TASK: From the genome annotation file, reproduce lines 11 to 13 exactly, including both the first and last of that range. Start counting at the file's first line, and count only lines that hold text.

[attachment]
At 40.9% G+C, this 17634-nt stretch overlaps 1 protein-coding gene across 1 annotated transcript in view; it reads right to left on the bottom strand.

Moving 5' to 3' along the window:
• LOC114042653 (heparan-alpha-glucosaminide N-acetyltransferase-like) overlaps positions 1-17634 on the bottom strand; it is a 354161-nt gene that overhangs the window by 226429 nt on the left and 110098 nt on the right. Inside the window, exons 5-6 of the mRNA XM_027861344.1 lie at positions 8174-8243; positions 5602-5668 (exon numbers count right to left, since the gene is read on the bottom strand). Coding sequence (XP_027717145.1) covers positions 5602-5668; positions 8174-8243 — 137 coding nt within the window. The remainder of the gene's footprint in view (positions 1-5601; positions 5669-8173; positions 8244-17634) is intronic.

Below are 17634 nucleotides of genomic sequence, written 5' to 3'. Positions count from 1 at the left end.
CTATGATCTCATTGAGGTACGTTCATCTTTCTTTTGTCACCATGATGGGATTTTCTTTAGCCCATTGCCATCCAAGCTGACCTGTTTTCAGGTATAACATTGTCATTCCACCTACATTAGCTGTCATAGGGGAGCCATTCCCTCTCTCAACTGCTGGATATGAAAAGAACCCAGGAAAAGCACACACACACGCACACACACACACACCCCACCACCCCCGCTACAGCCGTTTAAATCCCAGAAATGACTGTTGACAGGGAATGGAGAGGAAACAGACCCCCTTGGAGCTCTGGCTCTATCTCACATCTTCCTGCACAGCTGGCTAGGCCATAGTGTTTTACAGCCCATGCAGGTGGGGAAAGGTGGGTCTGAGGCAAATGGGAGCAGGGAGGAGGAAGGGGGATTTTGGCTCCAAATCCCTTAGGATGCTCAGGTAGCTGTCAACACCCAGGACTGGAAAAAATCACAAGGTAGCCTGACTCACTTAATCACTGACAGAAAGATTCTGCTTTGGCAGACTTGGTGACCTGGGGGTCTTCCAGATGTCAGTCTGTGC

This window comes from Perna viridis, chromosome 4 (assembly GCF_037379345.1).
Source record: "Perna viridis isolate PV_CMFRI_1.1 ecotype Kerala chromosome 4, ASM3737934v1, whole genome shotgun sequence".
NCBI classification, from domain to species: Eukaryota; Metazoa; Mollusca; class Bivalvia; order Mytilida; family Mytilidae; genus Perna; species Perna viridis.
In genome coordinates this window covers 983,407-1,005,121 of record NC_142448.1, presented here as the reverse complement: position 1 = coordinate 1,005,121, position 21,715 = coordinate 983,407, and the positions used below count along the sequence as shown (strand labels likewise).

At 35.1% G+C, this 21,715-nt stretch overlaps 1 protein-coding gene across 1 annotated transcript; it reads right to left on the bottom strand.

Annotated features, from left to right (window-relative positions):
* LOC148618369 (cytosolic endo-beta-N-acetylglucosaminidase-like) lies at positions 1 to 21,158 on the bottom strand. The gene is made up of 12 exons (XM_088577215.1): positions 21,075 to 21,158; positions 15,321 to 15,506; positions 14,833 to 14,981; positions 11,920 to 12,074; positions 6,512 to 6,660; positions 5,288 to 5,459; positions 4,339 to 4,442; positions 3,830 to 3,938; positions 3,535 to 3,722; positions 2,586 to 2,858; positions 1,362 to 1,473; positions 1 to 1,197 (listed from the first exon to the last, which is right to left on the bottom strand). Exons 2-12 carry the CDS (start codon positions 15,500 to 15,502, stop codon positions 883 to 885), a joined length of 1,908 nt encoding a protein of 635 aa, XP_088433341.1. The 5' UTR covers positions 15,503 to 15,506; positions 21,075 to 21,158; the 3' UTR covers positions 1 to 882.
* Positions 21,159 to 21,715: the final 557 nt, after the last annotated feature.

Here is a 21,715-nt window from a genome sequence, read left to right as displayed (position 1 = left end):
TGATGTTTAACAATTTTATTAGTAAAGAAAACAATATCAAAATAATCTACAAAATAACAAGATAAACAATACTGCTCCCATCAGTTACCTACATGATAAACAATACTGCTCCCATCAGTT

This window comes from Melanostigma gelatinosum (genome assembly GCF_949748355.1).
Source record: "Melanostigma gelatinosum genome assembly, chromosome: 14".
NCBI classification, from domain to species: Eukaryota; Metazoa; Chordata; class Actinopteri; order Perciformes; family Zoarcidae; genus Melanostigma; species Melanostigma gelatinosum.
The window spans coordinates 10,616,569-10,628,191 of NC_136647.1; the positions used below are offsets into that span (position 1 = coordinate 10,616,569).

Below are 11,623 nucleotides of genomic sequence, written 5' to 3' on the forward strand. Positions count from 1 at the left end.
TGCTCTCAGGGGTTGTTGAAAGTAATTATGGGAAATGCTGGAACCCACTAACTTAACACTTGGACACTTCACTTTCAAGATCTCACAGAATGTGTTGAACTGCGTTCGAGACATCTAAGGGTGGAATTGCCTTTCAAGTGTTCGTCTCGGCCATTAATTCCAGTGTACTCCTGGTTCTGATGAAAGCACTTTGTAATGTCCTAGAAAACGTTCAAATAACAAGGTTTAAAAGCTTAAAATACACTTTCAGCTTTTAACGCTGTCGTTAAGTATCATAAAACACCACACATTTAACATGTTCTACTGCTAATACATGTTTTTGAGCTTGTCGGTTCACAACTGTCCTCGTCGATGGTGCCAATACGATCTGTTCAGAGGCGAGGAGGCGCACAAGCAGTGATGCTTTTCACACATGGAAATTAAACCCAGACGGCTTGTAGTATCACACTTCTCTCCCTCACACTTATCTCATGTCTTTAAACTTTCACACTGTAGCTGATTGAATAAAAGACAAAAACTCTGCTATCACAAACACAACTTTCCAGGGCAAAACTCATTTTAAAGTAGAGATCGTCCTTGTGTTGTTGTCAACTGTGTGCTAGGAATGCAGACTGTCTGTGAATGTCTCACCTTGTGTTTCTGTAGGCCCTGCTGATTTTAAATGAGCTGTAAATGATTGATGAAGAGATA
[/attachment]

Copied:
Annotated features, from left to right (window-relative positions):
* LOC148618369 (cytosolic endo-beta-N-acetylglucosaminidase-like) lies at positions 1 to 21,158 on the bottom strand. The gene is made up of 12 exons (XM_088577215.1): positions 21,075 to 21,158; positions 15,321 to 15,506; positions 14,833 to 14,981; positions 11,920 to 12,074; positions 6,512 to 6,660; positions 5,288 to 5,459; positions 4,339 to 4,442; positions 3,830 to 3,938; positions 3,535 to 3,722; positions 2,586 to 2,858; positions 1,362 to 1,473; positions 1 to 1,197 (listed from the first exon to the last, which is right to left on the bottom strand). Exons 2-12 carry the CDS (start codon positions 15,500 to 15,502, stop codon positions 883 to 885), a joined length of 1,908 nt encoding a protein of 635 aa, XP_088433341.1. The 5' UTR covers positions 15,503 to 15,506; positions 21,075 to 21,158; the 3' UTR covers positions 1 to 882.
* Positions 21,159 to 21,715: the final 557 nt, after the last annotated feature.